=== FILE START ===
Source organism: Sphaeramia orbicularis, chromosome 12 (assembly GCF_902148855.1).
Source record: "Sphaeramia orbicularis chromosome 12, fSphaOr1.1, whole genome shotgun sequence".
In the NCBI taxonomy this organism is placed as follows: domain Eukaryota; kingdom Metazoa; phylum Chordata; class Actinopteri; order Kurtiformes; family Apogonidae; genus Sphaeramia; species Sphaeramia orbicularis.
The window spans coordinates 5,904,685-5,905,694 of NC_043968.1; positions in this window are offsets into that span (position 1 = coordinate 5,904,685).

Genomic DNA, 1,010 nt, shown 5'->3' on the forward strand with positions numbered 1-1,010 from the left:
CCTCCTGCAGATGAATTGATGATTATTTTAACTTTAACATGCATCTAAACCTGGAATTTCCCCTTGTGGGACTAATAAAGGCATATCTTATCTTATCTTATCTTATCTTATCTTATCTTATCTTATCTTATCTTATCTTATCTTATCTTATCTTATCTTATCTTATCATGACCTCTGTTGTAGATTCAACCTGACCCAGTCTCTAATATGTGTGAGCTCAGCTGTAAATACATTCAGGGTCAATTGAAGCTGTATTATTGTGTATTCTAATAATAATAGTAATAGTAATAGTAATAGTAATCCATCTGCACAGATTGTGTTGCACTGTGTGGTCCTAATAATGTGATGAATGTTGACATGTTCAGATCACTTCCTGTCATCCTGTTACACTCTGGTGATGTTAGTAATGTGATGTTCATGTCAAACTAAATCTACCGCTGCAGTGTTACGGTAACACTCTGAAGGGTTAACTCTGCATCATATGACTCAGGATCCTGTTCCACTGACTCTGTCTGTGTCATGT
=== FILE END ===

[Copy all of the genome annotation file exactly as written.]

Source organism: Sphaeramia orbicularis, chromosome 12 (assembly GCF_902148855.1).
Source record: "Sphaeramia orbicularis chromosome 12, fSphaOr1.1, whole genome shotgun sequence".
In the NCBI taxonomy this organism is placed as follows: domain Eukaryota; kingdom Metazoa; phylum Chordata; class Actinopteri; order Kurtiformes; family Apogonidae; genus Sphaeramia; species Sphaeramia orbicularis.
The window spans coordinates 5,904,685-5,905,694 of NC_043968.1; positions in this window are offsets into that span (position 1 = coordinate 5,904,685).

Genomic DNA, 1,010 nt, shown 5'->3' on the forward strand with positions numbered 1-1,010 from the left:
CCTCCTGCAGATGAATTGATGATTATTTTAACTTTAACATGCATCTAAACCTGGAATTTCCCCTTGTGGGACTAATAAAGGCATATCTTATCTTATCTTATCTTATCTTATCTTATCTTATCTTATCTTATCTTATCTTATCTTATCTTATCTTATCTTATCTTATCATGACCTCTGTTGTAGATTCAACCTGACCCAGTCTCTAATATGTGTGAGCTCAGCTGTAAATACATTCAGGGTCAATTGAAGCTGTATTATTGTGTATTCTAATAATAATAGTAATAGTAATAGTAATAGTAATCCATCTGCACAGATTGTGTTGCACTGTGTGGTCCTAATAATGTGATGAATGTTGACATGTTCAGATCACTTCCTGTCATCCTGTTACACTCTGGTGATGTTAGTAATGTGATGTTCATGTCAAACTAAATCTACCGCTGCAGTGTTACGGTAACACTCTGAAGGGTTAACTCTGCATCATATGACTCAGGATCCTGTTCCACTGACTCTGTCTGTGTCATGT